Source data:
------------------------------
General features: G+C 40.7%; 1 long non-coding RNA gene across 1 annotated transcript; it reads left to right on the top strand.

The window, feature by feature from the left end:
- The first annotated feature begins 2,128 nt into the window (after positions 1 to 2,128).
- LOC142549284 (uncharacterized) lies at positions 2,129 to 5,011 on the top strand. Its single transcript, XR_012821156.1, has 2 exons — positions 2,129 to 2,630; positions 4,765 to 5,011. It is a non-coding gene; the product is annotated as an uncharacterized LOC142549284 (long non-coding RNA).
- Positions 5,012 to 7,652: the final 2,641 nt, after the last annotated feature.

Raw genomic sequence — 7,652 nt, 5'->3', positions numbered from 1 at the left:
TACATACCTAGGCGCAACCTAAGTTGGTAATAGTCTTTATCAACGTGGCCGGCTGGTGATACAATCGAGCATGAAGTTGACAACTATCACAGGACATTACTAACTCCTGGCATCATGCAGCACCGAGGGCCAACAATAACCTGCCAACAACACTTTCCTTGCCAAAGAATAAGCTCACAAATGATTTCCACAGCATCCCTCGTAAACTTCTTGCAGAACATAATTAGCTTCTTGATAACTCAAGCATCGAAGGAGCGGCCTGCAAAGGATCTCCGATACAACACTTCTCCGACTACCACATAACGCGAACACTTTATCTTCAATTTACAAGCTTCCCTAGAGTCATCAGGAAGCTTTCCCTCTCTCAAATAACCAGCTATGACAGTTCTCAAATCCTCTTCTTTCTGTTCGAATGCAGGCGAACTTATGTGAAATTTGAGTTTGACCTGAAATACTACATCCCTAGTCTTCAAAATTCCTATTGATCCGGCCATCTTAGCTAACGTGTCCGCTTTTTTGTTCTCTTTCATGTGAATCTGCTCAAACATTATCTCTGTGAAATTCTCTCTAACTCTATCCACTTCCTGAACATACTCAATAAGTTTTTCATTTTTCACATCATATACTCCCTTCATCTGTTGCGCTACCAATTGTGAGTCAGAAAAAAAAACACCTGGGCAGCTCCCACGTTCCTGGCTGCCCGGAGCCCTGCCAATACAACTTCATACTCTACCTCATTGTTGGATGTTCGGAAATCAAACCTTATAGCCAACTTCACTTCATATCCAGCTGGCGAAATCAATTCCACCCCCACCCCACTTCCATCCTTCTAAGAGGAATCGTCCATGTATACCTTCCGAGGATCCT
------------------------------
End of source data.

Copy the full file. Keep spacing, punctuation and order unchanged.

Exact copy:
General features: G+C 40.7%; 1 long non-coding RNA gene across 1 annotated transcript; it reads left to right on the top strand.

The window, feature by feature from the left end:
- The first annotated feature begins 2,128 nt into the window (after positions 1 to 2,128).
- LOC142549284 (uncharacterized) lies at positions 2,129 to 5,011 on the top strand. Its single transcript, XR_012821156.1, has 2 exons — positions 2,129 to 2,630; positions 4,765 to 5,011. It is a non-coding gene; the product is annotated as an uncharacterized LOC142549284 (long non-coding RNA).
- Positions 5,012 to 7,652: the final 2,641 nt, after the last annotated feature.

Raw genomic sequence — 7,652 nt, 5'->3', positions numbered from 1 at the left:
TACATACCTAGGCGCAACCTAAGTTGGTAATAGTCTTTATCAACGTGGCCGGCTGGTGATACAATCGAGCATGAAGTTGACAACTATCACAGGACATTACTAACTCCTGGCATCATGCAGCACCGAGGGCCAACAATAACCTGCCAACAACACTTTCCTTGCCAAAGAATAAGCTCACAAATGATTTCCACAGCATCCCTCGTAAACTTCTTGCAGAACATAATTAGCTTCTTGATAACTCAAGCATCGAAGGAGCGGCCTGCAAAGGATCTCCGATACAACACTTCTCCGACTACCACATAACGCGAACACTTTATCTTCAATTTACAAGCTTCCCTAGAGTCATCAGGAAGCTTTCCCTCTCTCAAATAACCAGCTATGACAGTTCTCAAATCCTCTTCTTTCTGTTCGAATGCAGGCGAACTTATGTGAAATTTGAGTTTGACCTGAAATACTACATCCCTAGTCTTCAAAATTCCTATTGATCCGGCCATCTTAGCTAACGTGTCCGCTTTTTTGTTCTCTTTCATGTGAATCTGCTCAAACATTATCTCTGTGAAATTCTCTCTAACTCTATCCACTTCCTGAACATACTCAATAAGTTTTTCATTTTTCACATCATATACTCCCTTCATCTGTTGCGCTACCAATTGTGAGTCAGAAAAAAAAACACCTGGGCAGCTCCCACGTTCCTGGCTGCCCGGAGCCCTGCCAATACAACTTCATACTCTACCTCATTGTTGGATGTTCGGAAATCAAACCTTATAGCCAACTTCACTTCATATCCAGCTGGCGAAATCAATTCCACCCCCACCCCACTTCCATCCTTCTAAGAGGAATCGTCCATGTATACCTTCCGAGGATCCT